Lawyers specialising in sectors such as banking compliance, property, and information technology (IT) are in demand at the moment. Some legal niches are cyclical but IT law is a niche that has shown consistent growth in recent years despite headwinds affecting other practices.

Traditionally, IT law was considered as the law related to the provision, installation and maintenance of IT infrastructure, data servers and websites. More recently, it has been broadening rapidly and developing sub-specialisms in line with the huge expansion of data communication, social networking, novel internet business models and other technology innovations. Developments in technology and the laws that govern it present great opportunities for lawyers who are already IT specialists and also for those interested in carving out a distinctive role by focusing their skills in this high-growth area.

IT law is not just for nerds

Firms normally break down their specialisms into areas of law or sectors or both but the reality is that many areas of law overlap and information technology law is no different. Although the detailed aspects of IT law might have a slightly nerdy appeal, there are a number of mainstream practice areas in which the IT lawyer must have a solid grasp.

Many IT lawyers essentially practice commercial law in a technology context. Individual lawyers and firms can and do take advantage of this niche appeal by offering services that cover specific technology issues such as IT infrastructure, cloud services, software licensing agreements, e-commerce legal management, SaaS agreements, and software development agreements. Much of the commercial expertise IT lawyers provide also relates to the monitoring, licensing and protection of intellectual property. Lawyers who focus their commercial skills and build expertise around IT specific issues can become go-to advisers for companies such as online retailers, communications businesses or software companies that develop and sell technology.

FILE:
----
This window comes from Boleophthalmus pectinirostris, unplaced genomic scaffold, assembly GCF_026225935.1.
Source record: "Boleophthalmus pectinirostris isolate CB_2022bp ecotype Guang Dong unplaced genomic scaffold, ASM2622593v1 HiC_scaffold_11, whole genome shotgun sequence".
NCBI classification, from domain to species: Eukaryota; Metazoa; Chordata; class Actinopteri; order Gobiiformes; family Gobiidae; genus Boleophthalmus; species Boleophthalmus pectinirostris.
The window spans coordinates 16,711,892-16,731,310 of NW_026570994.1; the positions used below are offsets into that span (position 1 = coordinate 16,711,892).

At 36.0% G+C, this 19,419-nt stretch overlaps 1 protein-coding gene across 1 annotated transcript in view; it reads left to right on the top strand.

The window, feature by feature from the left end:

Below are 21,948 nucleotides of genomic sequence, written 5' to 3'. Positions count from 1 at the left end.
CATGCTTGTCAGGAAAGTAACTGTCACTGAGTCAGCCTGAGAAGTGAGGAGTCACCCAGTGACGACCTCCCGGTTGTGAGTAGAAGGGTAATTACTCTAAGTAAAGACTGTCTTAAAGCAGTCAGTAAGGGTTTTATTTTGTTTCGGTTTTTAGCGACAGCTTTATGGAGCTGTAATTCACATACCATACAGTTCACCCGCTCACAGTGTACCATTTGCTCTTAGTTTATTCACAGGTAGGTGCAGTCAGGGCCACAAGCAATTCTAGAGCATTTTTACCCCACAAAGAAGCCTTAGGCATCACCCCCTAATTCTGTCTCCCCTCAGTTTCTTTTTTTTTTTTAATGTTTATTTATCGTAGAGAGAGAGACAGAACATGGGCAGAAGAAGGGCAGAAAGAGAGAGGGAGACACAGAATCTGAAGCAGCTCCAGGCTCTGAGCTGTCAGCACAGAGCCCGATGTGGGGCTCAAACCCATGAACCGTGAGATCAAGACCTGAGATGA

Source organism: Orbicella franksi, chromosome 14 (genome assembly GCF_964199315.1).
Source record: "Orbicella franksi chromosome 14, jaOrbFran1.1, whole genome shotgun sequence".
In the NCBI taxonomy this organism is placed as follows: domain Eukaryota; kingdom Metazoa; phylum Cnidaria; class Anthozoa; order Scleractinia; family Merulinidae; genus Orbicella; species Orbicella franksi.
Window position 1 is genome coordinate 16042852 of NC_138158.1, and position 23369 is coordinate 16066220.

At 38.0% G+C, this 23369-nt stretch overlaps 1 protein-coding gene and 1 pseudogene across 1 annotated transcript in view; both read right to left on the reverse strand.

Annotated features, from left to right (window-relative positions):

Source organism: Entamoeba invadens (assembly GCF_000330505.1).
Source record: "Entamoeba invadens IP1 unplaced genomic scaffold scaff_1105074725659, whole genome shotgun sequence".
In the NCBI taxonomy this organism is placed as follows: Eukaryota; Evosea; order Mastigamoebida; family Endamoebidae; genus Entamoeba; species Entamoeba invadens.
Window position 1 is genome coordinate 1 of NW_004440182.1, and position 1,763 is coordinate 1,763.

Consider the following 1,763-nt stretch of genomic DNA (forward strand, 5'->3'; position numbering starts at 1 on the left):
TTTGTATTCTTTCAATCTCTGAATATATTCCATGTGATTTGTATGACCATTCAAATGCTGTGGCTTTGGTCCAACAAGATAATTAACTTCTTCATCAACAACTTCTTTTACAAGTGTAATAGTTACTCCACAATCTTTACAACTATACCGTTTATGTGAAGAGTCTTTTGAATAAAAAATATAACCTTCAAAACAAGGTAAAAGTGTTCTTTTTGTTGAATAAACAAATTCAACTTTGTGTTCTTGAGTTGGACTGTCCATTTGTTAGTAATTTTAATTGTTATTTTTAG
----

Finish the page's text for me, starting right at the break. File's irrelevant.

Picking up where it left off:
Gavel on a keyboardAnother hot area of IT law relates to the increasingly complex regulatory environment of the internet; ‘cyber law’ covers issues such as control of the internet, data protection and the laws regarding hacking. Companies must ensure that their confidential data, which is increasingly stored on IT systems, is adequately protected and that their networks are secure enough to withstand a cyber-attack. This involves having comprehensive risk management systems in place, protocols to deal with the aftermath of issues that occur and effective responses to limit data loss and ensure the company is protected from further cyber-attacks. All these issues must be guided by regulatory and commercial considerations so businesses increasingly seek out genuine experts in the field.

Lawyers for the technology age

Information technology law now affects most businesses and individuals in one way or another. IT law is not a standalone legal discipline as such; those specialising in this area usually need a range of legal knowledge covering contract law, intellectual property law and specific pieces of regulation such as the Data Protection Act. That said, many commercial firms have focused IT legal departments and there are numerous niche firms that now provide specialist IT advice.

Commercial lawyers with an interest in technology are well placed to take advantage of the huge growth in IT law. In addition to a range of legal skills, they also need to have a specific understanding of the practical and commercial application of IT as well as being able to relate a varied client base ranging from financial institutions and global corporates to the start-ups and techie entrepreneurs.

Picking up specific IT related commercial work and building your expertise may give you an opportunity to own this niche if it is not already a specialist department in your firm. Alternatively, there are a range of great opportunities to move to firms where specialist IT knowledge is more appreciated within a defined practice area, if you have the correct skill base and technical knowledge.

For more advice about the opportunities available to IT lawyers, contact Claire Cavanagh at EJ Legal on 0207 400 2000.